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CCAMLR’s precautionary approach to management focusing on Ross Sea toothfish fishery

Published online by Cambridge University Press:  16 February 2015

Stuart Hanchet*
National Institute of Water and Atmospheric Research (NIWA), PO Box 893, Nelson, New Zealand
Keith Sainsbury
Institute for Marine and Antarctic Studies, University of Tasmania, Hobart TAS 7004, Australia
Doug Butterworth
Department of Mathematics and Applied Mathematics, University of Cape Town, Rondebosch 7701, South Africa
Chris Darby
Centre for Environment, Fisheries and Aquaculture Science (Cefas), Fisheries Laboratory, Pakefield Road, Lowestoft NR33 7SS, UK
Viacheslav Bizikov
Russian Federal Research Institute of Fisheries and Oceanography (VNIRO), 17 V. Krasnoselskaya, Moscow 107140, Russia
Olav Rune Godø
Institute of Marine Research (IMR), Nordnesgaten 50 N-5817, Bergen, Norway
Taro Ichii
National Research Institute of Far Seas Fisheries, 2-12-4 Fiukuura, Kanazawa-ku, Yokohama, Kanagawa 236-8648, Japan
Karl-Hermann Kock
Federal Research Institute for Rural Areas, Forestry & Fisheries, Sea Fisheries Institute, Palmaille 9, D-22767 Hamburg, Germany
Luis López Abellán
Spanish Institute of Oceanography, via Espaldón, Dársena Pesquera, PCL 8, 38180 Santa Cruz de Tenerife, Canary Islands, Spain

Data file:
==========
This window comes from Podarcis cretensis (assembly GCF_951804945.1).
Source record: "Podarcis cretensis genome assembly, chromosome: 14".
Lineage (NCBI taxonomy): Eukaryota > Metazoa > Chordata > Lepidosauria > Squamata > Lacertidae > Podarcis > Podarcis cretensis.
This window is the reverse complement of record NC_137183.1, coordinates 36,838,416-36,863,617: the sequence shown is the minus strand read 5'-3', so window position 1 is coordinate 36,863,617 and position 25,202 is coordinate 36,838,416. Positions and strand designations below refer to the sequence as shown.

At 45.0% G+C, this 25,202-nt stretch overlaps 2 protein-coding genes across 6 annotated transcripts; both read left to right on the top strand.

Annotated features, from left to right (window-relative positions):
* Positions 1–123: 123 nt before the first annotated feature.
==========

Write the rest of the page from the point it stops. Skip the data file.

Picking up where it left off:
Marino Vacchi
Institute of Marine Sciences (ISMAR–CNR), via de Marini 6, 16149 Genoa, Italy


Several recent papers have criticized the scientific robustness of the fisheries management system used by the Commission for the Conservation of Antarctic Marine Living Resources (CCAMLR), including that for Ross Sea toothfish. Here we present a response from the wider CCAMLR community to address concerns and to correct some apparent misconceptions about how CCAMLR acts to promote conservation whilst allowing safe exploitation in all of its fisheries. A key aspect of CCAMLR’s approach is its adaptive feedback nature; regular monitoring and analysis allows for adjustments to be made, as necessary, to provide a robust management system despite the statistical uncertainties inherent in any single assessment. Within the Ross Sea, application of CCAMLR’s precautionary approach has allowed the toothfish fishery to develop in a steady fashion with an associated accumulation of data and greater scientific understanding. Regular stock assessments of the fishery have been carried out since 2005, and the 2013 stock assessment estimated current spawning stock biomass to be at 75% of the pre-exploitation level. There will always be additional uncertainties which need to be addressed, but where information is lacking the CCAMLR approach to management ensures exploitation rates are at a level commensurate with a precautionary approach.

Biological Sciences
© Antarctic Science Ltd 2015 

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The authors recognize that whilst abstracts of CCAMLR Working Group papers are available on the CCAMLR website, the full papers are only available from the author or their Scientific Committee representative. Therefore, to increase the accessibility of these papers, all of the cited Working Group papers have been uploaded to the NIWA website ( Scholar
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